I went to the Calvert Capital Accumulation Fund to find out what these green investments are. According to the company web site, this Calvert fund holds the Cheesecake Factory, makers of "decadent cheesecakes perfect for any occasion." It owns Electronic Arts, makers of Battlefield, a video game for children that offers "more firepower, modernized weaponry and vehicles, and a deeper infantry experience from the jungles to the beaches of Vietnam." It owns PETsMART, a big-box retailer of pet supplies that is under attack by PETA for its treatment of exotic birds. And it owns Fossil, which announced a Dick Tracy PDA for the wrist at the Consumer Electronics Show in Las Vegas. What do these companies have to do with "green?"

When I asked Terry Mollner, one of the co-founders of Calvert how it was that two-thirds of the 1,000 largest corporations in America qualify as green, he asked me who did I think I was to say what was and wasn't green?

My hunch is that the progressive movement would prefer to invest in the future of the planet rather than the future of Donald Trump, obesity or steakhouses. If we are to see the kind of transformation required to abate climate change, rescue our oceans, eliminate species die-off, stop the assaults on indigenous cultures, eradicate clear-cutting and restore our water, air and soils, we will need to move a lot faster and more elegantly than we are now. Will investors put financial return before conscience? Many will, and the number of people who won't compromise their values for profiteering is increasing.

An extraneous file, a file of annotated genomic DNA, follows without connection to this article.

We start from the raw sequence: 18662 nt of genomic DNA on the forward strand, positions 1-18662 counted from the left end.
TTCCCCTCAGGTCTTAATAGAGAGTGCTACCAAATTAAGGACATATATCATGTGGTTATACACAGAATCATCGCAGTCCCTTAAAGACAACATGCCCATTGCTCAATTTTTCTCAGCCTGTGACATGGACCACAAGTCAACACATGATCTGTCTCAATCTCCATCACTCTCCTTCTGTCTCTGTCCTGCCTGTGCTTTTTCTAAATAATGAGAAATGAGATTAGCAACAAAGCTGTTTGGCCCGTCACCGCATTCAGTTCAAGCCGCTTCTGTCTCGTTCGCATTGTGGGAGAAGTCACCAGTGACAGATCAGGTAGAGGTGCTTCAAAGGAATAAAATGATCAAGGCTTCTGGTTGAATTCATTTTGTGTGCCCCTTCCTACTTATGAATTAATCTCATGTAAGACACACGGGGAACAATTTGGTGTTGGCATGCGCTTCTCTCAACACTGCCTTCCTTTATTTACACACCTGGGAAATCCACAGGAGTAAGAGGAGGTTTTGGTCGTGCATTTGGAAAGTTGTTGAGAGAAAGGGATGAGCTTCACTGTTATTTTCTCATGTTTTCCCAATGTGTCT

To do that investors need a real choice and true transparency. It is time we had truth in labeling; in fact, it is time we had labeling. An investor should be able to visit Calvert's web site and understand how it evaluated Electronic Arts. Owners of Sierra Club mutual funds should be able to understand how Outback Steakhouse "protect(s) the planet for your children and for future generations."

To invest wisely, investors need good information. Investors and stakeholders should be able to go online and find the complete investment portfolios of SRI funds, foundations, NGOs, churches, universities and unions. They should be able to click on a company name and be given a thorough understanding of its strengths, impacts and weaknesses. The world of socially responsible investing is a bastion of secrecy. As long as information is sequestered by "professionals" and not revealed to citizenry, power is concentrated in the hands of the few.

Many SRI funds state they don't want to reveal their portfolios and research because it will give away their "secrets." That is exactly the argument big food companies used when labeling laws were first proposed. It was the same argument used by cosmetic companies when they were first required to disclose ingredients. It is what tobacco companies said when they were subpoenaed to disclose the 900 odd chemicals, additives and ingredients contained in a cigarette. None of these companies went out of business. It is time for disclosure by the SRI industry. The planet and its people deserve no less, and anything less than full transparency is unfair to conscientious investors who entrust their savings to these funds.
Paul Hawken is head of the Natural Capital Institute.